I would not be surprised at all if salaries were twice as high on the "bad for you" side of the company. And I am picturing a much better work environment, complete with flames and little horns on the foreheads and everyone gets a tail and a pitchfork.
posted by Forktine at 6:36 AM on January 24, 2011


They're doing it because they see margin in it and as atrazine said, it's a way to comply with impending regulation on their terms.
posted by arcticseal at 6:39 AM on January 24, 2011


No, WalMart is totally and absolutely evil and I will fervently resist any suggestion with my healthiest knee jerk that people within its management are trying to make choices that are less hurtful.

WalMart is a publicly traded company. It is therefore illegal for them to make choices that are "less hurtful" unless those choices make more money for the shareholders. No amount of arguing from "hard to pretend ramifications aren't your fault" will change that.

Any changes WalMart is making are intended to make more money, period. The reason it might make more money (and whether it actually will) is up for discussion. My guess is they are hoping they can use it as cover for the many many complaints piling up against them, reducing their lobbying and propaganda costs.
posted by DU at 6:39 AM on January 24, 2011 [2 favorites]


> WalMart is a publicly traded company. It is therefore illegal for them to make choices that are "less hurtful" unless those choices make more money for the shareholders.

Ok, good look with your anarchy collective.
posted by Burhanistan at 6:43 AM on January 24, 2011


Once you reach a scale where your decisions have ramifications for millions, it is hard to pretend that the impacts, even as distant ripples, are not your problem.

I'm not so sure about this. I've been watching Wal-Mart closely for the past few years, and despite my many misgivings about the company, I'm finding it difficult to call them the root of all evil.

For one, they have actually done a fairly good job of responding to their critics. Compared to 5 years ago, their stores are cleaner, more attractive, and are starting to tend to have a more "sane" amount of parking available. They've also started to carry affordably-priced organic groceries, and the overall quality of their food (and even their general merchandise) selection has gone up tremendously. They've also leveraged environmental initiatives in such a way that saved the company money, while also improving its public image.

Wal-Mart also seems to realize that their current business model has reached just about every segment of the population that it is ever going to be able to reach. There are a lot of people who despise the company, most of whom are concentrated in urban areas and "blue states." Because they're trying to enter these markets, they're starting to change their formula, with smaller stores that integrate into the urban fabric, and are transit-accessible. They also seem to be making an actual good-faith effort to sit down and listen at community-input meetings. Time will tell if they actually make good on their promises. However, their eagerness to adapt to the urban market, and have an open discussion about their plans seems very unusual for a corporate juggernaut, and should be commended and encouraged.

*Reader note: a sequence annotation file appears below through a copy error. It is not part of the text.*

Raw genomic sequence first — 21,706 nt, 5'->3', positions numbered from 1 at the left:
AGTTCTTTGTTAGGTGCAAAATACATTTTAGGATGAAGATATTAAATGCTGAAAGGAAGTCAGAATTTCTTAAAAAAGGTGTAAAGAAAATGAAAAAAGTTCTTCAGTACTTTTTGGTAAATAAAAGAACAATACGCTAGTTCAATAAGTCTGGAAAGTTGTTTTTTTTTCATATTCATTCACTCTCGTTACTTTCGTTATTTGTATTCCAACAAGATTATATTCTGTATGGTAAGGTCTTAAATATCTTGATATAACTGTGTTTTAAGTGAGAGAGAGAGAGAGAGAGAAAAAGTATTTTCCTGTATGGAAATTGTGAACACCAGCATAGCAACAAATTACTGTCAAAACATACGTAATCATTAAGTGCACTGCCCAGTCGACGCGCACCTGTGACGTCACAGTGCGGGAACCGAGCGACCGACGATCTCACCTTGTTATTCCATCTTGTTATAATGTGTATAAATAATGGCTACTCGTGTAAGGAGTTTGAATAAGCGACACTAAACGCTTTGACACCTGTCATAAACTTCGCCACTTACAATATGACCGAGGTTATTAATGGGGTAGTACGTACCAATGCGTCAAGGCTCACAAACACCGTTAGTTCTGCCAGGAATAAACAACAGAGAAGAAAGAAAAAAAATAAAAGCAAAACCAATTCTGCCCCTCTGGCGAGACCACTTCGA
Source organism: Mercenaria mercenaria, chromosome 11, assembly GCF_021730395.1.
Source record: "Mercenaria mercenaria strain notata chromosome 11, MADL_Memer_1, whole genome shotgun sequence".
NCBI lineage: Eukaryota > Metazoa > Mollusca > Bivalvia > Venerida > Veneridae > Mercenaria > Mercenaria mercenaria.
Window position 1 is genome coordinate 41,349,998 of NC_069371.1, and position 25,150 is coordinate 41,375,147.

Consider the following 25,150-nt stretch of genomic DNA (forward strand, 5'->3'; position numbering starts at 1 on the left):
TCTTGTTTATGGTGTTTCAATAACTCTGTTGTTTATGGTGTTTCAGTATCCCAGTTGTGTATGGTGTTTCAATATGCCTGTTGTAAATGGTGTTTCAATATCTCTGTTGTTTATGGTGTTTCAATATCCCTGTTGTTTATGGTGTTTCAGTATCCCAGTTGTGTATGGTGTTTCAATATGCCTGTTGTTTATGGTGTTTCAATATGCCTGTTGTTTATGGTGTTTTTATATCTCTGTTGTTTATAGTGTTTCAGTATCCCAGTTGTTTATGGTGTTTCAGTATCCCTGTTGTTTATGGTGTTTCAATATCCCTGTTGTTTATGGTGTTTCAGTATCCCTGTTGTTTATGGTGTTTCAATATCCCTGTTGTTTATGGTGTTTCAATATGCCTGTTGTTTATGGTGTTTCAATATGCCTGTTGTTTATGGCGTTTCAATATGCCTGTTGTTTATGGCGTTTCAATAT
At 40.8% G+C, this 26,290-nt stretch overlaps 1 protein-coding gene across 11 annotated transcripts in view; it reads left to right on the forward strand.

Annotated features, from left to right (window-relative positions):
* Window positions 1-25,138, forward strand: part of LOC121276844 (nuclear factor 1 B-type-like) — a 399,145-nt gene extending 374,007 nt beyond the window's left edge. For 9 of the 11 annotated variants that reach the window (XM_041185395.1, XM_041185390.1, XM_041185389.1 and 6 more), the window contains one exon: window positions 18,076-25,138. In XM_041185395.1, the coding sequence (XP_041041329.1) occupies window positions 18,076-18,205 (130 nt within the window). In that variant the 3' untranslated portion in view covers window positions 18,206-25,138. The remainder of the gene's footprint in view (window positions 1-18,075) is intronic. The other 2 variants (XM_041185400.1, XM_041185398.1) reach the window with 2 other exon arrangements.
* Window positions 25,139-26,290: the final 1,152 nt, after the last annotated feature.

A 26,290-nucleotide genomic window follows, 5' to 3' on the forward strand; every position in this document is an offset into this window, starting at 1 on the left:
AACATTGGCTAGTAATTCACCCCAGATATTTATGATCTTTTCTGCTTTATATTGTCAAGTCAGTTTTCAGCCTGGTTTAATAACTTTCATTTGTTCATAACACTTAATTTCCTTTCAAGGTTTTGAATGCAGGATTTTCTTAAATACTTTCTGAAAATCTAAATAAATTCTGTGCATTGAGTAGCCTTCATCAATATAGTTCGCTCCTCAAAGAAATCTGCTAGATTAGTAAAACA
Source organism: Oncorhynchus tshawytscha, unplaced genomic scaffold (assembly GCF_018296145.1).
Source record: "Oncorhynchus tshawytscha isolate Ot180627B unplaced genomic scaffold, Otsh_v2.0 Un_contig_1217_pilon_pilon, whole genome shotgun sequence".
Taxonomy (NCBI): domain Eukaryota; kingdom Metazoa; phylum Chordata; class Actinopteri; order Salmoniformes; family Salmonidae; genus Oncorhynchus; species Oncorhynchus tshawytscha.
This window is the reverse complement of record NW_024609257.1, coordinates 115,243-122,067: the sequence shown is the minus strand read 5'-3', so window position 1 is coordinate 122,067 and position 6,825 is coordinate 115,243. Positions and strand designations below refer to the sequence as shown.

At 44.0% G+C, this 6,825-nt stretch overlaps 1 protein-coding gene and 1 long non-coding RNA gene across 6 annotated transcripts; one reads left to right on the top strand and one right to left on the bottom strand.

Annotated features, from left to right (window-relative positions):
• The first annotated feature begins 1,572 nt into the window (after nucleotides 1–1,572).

The argument about displacing local businesses seems to be a canard in this case. People already travel long distances to big-box stores to make their purchases. Might as well make those stores close by, transit accessible, and keep the tax revenues local. Although it would be a tragedy for local supermarkets (regardless of ownership) to be put out of business in favor of a further-away Wal-Mart, I don't suspect that this will be the case. In the DC market at least, Wal-Mart intend to set up shop in neighborhoods that have no access to good food stores ("Food Deserts" in urban planning parlance), save for one or two absolute shitholes. I also think that more price-based competition in the NYC area would be a tremendous net-positive to that city. The cost of even basic groceries in NYC is insane.

Wal-Mart are also experimenting with tiny (5000 sq. ft.) stores on college campuses that could prove to be an interesting model. Like the NYC Bodegas, I won't bemoan any competition against CVS/Rite-Aid/Walgreens (all of which are expensive, owned by corporate juggernauts, and very depressing places to shop). European supermarkets and big-box retailers like Tesco, Marks & Spencer, and Morrison's have all had luck building very small urban stores, and I'm actually somewhat surprised that nobody has ever attempted to adapt that format to the American market. Trader Joes is probably the closest thing that we have, and their stores are so successful that they're usually packed to the gills, and towns frequently lobby the company to set up shop nearby. Allegedly, they have one of the highest profit-to-square-footage ratios of any retailer.

I still don't shop there, but it's certainly interesting to see what they're doing.
posted by schmod at 6:44 AM on January 24, 2011 [21 favorites]


As an aside, if Wal-Mart paid it's workers for the hours they worked (ref1), they might be able to BUY food, rather than rely on the federal goverment subsidising their employees (ref2).

It is remarkably naive to think that they care about any human's health.
posted by a womble is an active kind of sloth at 6:44 AM on January 24, 2011 [5 favorites]


WalMart is a publicly traded company. It is therefore illegal for them to make choices that are "less hurtful" unless those choices make more money for the shareholders. No amount of arguing from "hard to pretend ramifications aren't your fault" will change that.